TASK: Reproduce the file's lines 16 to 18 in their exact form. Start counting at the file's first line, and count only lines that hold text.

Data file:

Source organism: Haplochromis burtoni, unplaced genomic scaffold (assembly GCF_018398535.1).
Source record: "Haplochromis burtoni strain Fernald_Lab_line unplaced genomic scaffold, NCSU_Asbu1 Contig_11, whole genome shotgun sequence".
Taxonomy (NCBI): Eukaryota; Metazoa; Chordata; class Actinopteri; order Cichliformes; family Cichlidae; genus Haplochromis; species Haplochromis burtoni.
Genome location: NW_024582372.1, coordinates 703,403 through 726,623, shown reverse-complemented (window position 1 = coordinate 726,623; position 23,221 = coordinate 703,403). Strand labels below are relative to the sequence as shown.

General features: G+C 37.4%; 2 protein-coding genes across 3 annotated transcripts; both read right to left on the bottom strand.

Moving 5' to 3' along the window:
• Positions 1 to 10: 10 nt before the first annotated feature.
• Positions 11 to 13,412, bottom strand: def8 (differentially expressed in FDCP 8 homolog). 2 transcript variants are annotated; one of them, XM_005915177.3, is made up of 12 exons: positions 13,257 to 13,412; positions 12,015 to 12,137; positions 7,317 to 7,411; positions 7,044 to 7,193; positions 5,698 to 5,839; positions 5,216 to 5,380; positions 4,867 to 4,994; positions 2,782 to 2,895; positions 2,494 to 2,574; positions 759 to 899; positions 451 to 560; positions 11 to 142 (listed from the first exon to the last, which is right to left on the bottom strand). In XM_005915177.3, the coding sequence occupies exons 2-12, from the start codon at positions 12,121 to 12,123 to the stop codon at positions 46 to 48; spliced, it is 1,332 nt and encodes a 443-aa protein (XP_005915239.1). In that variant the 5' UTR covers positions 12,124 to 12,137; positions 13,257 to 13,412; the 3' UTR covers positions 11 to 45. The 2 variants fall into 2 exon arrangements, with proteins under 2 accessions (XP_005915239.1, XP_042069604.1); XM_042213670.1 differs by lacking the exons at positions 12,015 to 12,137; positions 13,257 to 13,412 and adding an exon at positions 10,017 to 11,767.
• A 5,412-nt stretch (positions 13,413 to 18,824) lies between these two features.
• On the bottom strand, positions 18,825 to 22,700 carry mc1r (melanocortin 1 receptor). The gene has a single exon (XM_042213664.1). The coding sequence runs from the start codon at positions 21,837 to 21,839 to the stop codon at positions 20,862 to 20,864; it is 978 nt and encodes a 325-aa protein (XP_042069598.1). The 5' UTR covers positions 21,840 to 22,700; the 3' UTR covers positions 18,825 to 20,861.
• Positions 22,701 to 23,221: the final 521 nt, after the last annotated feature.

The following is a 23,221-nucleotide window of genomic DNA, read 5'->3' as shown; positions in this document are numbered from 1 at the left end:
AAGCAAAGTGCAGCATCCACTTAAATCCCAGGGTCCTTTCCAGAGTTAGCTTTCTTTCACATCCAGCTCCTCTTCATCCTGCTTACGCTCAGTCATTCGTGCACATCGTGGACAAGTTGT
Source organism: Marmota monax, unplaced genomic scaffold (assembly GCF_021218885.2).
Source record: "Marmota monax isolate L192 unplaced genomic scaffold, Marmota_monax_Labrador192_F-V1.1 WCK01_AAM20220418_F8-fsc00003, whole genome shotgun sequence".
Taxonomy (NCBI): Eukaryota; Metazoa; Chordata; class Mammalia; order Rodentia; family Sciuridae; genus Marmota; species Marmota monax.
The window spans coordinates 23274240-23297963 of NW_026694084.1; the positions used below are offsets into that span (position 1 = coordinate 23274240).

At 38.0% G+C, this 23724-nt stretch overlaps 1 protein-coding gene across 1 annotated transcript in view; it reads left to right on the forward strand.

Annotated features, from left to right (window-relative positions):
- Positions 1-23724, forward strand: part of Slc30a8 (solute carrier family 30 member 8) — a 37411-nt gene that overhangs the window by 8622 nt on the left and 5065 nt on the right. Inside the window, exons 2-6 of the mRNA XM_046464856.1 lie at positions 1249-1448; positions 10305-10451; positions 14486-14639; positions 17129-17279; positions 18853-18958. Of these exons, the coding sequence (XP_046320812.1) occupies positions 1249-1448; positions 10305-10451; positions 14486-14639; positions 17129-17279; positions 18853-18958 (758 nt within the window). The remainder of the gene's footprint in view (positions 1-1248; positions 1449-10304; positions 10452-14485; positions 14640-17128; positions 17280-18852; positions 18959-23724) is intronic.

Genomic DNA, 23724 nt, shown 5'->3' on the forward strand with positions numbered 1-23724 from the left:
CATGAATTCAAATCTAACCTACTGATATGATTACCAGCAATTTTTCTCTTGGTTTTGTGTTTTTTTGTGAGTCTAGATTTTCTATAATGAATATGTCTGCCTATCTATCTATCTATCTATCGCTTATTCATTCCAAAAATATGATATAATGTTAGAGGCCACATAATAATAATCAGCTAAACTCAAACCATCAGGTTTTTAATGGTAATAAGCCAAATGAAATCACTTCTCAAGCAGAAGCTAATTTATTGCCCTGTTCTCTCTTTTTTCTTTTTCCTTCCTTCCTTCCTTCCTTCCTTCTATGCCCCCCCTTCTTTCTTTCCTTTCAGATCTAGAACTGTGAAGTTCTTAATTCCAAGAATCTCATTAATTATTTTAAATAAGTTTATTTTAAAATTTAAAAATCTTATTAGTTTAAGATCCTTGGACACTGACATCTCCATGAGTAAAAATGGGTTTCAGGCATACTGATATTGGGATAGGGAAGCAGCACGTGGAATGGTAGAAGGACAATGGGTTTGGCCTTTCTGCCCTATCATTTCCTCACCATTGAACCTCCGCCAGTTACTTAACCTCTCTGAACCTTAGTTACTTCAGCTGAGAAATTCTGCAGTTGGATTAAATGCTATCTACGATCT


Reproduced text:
Taxonomy (NCBI): Eukaryota; Metazoa; Chordata; class Mammalia; order Rodentia; family Sciuridae; genus Marmota; species Marmota monax.
The window spans coordinates 23274240-23297963 of NW_026694084.1; the positions used below are offsets into that span (position 1 = coordinate 23274240).

At 38.0% G+C, this 23724-nt stretch overlaps 1 protein-coding gene across 1 annotated transcript in view; it reads left to right on the forward strand.